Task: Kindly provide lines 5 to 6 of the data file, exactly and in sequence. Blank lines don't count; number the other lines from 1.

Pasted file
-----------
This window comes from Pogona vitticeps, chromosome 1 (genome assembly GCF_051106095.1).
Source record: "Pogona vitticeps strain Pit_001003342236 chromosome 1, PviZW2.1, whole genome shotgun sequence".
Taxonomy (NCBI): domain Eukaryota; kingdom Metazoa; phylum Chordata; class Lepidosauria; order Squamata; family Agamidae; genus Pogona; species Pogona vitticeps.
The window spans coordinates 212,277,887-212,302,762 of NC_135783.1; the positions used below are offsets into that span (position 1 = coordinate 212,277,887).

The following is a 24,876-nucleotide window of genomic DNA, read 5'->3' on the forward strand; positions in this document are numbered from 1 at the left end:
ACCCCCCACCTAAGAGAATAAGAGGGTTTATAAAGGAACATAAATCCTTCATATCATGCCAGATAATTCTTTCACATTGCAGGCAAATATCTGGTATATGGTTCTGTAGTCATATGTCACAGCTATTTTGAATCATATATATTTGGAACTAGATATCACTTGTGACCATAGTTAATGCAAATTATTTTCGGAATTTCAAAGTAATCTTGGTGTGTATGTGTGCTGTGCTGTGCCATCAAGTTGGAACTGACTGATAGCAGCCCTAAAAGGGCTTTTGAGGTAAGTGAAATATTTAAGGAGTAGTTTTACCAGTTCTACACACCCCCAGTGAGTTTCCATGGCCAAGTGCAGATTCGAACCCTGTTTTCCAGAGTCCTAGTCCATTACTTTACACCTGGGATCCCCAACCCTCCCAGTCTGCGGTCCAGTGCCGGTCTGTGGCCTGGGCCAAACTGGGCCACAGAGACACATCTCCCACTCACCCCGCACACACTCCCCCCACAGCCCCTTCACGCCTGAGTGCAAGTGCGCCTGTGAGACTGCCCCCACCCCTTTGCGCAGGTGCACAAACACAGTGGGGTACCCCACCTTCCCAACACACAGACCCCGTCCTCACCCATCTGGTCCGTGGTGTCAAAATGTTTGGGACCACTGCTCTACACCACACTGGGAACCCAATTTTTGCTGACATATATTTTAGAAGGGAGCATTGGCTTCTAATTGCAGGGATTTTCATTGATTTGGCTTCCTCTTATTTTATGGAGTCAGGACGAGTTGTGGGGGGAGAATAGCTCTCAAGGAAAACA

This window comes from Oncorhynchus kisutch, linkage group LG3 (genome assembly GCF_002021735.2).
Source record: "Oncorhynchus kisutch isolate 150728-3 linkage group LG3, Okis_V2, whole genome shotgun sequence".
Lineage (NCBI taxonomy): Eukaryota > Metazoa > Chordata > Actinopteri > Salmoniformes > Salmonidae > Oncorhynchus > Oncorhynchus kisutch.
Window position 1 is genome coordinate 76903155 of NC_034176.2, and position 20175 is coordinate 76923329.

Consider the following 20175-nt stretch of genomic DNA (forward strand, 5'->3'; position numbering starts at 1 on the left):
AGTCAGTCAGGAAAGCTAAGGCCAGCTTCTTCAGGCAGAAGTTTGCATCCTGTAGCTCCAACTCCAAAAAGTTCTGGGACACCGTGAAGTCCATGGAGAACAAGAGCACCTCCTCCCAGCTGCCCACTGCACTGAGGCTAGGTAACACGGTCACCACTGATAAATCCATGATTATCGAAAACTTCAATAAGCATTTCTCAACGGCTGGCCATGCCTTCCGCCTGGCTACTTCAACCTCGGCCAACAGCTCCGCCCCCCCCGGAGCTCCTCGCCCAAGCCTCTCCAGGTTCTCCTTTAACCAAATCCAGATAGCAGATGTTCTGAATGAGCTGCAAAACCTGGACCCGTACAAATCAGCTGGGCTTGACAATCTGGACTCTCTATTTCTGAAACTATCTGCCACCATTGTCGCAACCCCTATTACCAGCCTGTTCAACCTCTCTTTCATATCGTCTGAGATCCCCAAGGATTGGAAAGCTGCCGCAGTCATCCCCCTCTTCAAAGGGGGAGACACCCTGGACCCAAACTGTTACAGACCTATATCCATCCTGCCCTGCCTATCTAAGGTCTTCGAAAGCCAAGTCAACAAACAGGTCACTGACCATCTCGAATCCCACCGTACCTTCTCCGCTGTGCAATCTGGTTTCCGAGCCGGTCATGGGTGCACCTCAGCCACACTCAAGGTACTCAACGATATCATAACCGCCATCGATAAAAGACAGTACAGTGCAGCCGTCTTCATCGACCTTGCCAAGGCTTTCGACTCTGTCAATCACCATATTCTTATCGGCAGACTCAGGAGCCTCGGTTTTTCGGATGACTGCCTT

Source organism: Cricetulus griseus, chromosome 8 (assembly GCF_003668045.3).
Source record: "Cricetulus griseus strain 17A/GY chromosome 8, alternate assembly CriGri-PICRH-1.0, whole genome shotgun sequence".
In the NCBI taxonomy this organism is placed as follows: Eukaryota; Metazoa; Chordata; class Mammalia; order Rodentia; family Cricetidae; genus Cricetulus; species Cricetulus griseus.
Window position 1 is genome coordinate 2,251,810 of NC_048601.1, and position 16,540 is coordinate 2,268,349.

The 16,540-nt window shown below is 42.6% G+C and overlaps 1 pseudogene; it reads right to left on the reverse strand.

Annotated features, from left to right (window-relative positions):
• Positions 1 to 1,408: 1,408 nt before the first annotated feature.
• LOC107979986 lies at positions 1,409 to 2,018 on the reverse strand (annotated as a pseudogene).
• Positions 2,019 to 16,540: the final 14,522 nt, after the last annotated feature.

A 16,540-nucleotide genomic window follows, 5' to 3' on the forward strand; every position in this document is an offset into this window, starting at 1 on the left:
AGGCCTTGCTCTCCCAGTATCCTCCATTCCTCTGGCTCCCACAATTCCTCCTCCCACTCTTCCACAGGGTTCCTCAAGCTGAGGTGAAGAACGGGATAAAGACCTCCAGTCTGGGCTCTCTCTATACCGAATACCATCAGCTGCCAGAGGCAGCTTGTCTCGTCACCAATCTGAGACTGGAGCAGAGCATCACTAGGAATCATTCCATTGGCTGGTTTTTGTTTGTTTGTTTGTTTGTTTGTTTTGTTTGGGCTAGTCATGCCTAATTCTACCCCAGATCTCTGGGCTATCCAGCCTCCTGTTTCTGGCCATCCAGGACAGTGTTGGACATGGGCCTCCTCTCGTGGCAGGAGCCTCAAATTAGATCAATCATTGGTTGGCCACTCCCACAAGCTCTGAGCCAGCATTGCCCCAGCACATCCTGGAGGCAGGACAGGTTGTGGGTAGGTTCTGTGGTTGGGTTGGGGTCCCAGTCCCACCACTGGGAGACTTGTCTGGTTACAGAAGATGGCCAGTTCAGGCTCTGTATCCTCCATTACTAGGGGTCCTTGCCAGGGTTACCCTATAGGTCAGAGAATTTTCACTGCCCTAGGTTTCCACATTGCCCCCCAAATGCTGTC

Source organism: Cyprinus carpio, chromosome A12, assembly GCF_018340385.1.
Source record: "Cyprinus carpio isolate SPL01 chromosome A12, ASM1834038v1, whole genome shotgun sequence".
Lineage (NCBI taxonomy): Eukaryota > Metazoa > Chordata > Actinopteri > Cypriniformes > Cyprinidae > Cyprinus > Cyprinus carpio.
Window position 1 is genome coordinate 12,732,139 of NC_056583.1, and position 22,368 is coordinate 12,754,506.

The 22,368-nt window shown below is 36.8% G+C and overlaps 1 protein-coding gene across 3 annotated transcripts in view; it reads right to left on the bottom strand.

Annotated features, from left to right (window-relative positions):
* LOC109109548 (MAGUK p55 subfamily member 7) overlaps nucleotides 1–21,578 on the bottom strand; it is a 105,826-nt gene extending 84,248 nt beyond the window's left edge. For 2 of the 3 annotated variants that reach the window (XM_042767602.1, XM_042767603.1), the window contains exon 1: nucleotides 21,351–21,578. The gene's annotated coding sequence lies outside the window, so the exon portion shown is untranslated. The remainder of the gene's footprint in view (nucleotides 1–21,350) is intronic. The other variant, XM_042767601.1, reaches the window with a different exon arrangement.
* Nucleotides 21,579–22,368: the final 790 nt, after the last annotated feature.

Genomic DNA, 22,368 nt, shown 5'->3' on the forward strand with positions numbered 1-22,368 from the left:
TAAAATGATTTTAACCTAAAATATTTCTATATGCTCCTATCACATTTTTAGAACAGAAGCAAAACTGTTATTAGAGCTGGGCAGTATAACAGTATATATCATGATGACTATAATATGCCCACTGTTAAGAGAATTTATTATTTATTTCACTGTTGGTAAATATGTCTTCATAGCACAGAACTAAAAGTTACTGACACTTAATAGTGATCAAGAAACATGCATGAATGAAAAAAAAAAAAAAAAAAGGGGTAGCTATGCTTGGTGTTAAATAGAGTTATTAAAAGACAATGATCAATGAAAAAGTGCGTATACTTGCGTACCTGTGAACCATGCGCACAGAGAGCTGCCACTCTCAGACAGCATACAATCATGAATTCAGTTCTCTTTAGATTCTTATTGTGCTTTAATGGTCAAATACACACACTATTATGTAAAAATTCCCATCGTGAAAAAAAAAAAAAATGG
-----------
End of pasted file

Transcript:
The following is a 24,876-nucleotide window of genomic DNA, read 5'->3' on the forward strand; positions in this document are numbered from 1 at the left end:
ACCCCCCACCTAAGAGAATAAGAGGGTTTATAAAGGAACATAAATCCTTCATATCATGCCAGATAATTCTTTCACATTGCAGGCAAATATCTGGTATATGGTTCTGTAGTCATATGTCACAGCTATTTTGAATCATATATATTTGGAACTAGATATCACTTGTGACCATAGTTAATGCAAATTATTTTCGGAATTTCAAAGTAATCTTGGTGTGTATGTGTGCTGTGCTGTGCCATCAAGTTGGAACTGACTGATAGCAGCCCTAAAAGGGCTTTTGAGGTAAGTGAAATATTTAAGGAGTAGTTTTACCAGTTCTACACACCCCCAGTGAGTTTCCATGGCCAAGTGCAGATTCGAACCCTGTTTTCCAGAGTCCTAGTCCATTACTTTACACCTGGGATCCCCAACCCTCCCAGTCTGCGGTCCAGTGCCGGTCTGTGGCCTGGGCCAAACTGGGCCACAGAGACACATCTCCCACTCACCCCGCACACACTCCCCCCACAGCCCCTTCACGCCTGAGTGCAAGTGCGCCTGTGAGACTGCCCCCACCCCTTTGCGCAGGTGCACAAACACAGTGGGGTACCCCACCTTCCCAACACACAGACCCCGTCCTCACCCATCTGGTCCGTGGTGTCAAAATGTTTGGGACCACTGCTCTACACCACACTGGGAACCCAATTTTTGCTGACATATATTTTAGAAGGGAGCATTGGCTTCTAATTGCAGGGATTTTCATTGATTTGGCTTCCTCTTATTTTATGGAGTCAGGACGAGTTGTGGGGGGAGAATAGCTCTCAAGGAAAACA